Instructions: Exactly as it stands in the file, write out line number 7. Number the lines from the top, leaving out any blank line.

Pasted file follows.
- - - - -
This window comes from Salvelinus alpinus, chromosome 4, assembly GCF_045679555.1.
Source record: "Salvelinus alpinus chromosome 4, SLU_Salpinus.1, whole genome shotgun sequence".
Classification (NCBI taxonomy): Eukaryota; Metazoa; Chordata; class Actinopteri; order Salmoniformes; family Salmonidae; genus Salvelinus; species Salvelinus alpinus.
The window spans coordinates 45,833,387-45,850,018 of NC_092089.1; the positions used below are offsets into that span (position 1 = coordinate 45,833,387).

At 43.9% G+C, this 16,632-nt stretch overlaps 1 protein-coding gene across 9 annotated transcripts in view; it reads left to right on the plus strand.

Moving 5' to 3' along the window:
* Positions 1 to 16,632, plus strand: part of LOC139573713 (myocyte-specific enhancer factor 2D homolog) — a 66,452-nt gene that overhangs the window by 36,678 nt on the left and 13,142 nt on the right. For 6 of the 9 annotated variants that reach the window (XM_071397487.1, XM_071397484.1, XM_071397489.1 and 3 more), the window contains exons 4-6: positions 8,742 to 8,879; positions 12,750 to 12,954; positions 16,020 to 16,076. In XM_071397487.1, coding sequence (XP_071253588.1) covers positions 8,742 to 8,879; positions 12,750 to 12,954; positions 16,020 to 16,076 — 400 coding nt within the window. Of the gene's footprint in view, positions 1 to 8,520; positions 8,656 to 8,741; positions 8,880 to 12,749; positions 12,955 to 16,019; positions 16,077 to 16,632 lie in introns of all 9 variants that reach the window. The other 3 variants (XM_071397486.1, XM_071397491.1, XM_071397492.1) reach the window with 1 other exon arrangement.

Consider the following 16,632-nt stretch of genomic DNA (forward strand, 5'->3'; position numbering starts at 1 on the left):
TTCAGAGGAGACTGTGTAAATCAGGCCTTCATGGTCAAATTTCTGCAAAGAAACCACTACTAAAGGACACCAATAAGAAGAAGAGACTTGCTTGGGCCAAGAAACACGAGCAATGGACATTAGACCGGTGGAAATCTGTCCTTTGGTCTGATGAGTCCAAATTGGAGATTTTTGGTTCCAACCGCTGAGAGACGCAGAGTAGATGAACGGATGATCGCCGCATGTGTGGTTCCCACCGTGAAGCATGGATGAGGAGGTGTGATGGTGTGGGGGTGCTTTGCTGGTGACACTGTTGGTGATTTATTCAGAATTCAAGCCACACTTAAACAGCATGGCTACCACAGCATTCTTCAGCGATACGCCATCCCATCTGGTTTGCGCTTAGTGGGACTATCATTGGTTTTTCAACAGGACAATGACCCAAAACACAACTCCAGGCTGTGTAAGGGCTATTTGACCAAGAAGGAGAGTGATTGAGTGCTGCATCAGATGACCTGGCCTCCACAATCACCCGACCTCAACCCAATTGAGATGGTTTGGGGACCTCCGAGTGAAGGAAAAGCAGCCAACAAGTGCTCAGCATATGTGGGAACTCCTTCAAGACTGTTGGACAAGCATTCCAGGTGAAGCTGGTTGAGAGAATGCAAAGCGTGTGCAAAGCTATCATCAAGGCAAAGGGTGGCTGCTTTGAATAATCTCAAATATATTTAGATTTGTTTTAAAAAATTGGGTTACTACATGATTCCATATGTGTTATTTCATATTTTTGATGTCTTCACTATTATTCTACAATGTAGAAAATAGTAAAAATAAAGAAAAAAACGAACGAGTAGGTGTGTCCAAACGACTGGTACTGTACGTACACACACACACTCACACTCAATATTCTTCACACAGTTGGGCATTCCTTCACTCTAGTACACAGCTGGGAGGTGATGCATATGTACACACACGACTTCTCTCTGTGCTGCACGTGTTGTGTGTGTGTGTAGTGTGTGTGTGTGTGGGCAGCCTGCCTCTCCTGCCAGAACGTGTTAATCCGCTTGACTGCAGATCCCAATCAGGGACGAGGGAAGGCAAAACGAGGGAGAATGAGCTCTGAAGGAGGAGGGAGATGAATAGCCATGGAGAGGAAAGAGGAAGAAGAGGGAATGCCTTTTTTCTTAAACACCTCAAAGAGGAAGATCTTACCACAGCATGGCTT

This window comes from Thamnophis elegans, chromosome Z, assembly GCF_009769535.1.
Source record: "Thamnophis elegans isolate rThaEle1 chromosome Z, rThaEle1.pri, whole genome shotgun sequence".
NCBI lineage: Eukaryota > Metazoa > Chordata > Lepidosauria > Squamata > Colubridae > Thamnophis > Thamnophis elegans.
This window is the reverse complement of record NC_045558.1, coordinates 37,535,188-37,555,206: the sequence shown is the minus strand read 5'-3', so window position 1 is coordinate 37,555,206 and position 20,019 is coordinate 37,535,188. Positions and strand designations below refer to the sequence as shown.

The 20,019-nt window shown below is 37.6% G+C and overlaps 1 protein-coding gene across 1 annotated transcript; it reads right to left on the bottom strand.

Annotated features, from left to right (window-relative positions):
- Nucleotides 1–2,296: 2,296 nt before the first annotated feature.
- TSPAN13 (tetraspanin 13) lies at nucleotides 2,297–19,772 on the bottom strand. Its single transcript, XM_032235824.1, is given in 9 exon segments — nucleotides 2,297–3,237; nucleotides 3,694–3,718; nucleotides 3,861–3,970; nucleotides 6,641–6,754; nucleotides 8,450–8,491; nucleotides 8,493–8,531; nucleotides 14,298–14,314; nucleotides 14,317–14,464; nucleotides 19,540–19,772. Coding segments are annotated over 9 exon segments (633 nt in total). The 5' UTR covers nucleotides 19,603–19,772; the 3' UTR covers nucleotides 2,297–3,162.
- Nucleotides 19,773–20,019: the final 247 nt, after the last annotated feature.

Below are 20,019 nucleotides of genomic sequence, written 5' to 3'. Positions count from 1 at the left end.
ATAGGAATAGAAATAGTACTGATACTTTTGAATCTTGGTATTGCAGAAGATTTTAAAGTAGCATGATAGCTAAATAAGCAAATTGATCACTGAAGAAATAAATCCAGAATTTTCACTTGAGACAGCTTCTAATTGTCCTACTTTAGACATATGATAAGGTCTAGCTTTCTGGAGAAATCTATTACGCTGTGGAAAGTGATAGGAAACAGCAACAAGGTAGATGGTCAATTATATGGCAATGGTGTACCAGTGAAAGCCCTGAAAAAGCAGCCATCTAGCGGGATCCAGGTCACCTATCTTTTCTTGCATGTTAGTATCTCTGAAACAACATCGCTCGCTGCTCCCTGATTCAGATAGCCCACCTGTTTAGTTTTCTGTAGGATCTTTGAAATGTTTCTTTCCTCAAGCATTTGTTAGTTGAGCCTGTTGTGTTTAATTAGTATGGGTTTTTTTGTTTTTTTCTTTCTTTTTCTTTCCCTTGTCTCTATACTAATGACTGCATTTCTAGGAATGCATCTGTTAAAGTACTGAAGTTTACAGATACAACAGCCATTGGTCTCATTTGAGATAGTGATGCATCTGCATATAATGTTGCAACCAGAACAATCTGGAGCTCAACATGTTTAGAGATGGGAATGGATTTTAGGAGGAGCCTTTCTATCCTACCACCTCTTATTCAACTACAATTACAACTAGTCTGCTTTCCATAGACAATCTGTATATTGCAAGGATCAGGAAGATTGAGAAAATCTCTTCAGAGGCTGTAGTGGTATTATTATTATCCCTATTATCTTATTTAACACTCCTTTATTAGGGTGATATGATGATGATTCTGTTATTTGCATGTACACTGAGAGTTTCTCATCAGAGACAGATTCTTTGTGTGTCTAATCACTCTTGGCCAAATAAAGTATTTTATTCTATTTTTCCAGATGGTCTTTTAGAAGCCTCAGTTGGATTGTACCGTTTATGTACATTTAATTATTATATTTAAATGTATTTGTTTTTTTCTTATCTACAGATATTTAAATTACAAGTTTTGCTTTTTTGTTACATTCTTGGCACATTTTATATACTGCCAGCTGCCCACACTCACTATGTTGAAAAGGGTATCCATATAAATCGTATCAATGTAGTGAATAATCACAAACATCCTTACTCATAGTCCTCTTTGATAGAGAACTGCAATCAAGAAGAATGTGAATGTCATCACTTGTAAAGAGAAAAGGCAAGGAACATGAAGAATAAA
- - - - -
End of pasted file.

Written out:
* Positions 1 to 16,632, plus strand: part of LOC139573713 (myocyte-specific enhancer factor 2D homolog) — a 66,452-nt gene that overhangs the window by 36,678 nt on the left and 13,142 nt on the right. For 6 of the 9 annotated variants that reach the window (XM_071397487.1, XM_071397484.1, XM_071397489.1 and 3 more), the window contains exons 4-6: positions 8,742 to 8,879; positions 12,750 to 12,954; positions 16,020 to 16,076. In XM_071397487.1, coding sequence (XP_071253588.1) covers positions 8,742 to 8,879; positions 12,750 to 12,954; positions 16,020 to 16,076 — 400 coding nt within the window. Of the gene's footprint in view, positions 1 to 8,520; positions 8,656 to 8,741; positions 8,880 to 12,749; positions 12,955 to 16,019; positions 16,077 to 16,632 lie in introns of all 9 variants that reach the window. The other 3 variants (XM_071397486.1, XM_071397491.1, XM_071397492.1) reach the window with 1 other exon arrangement.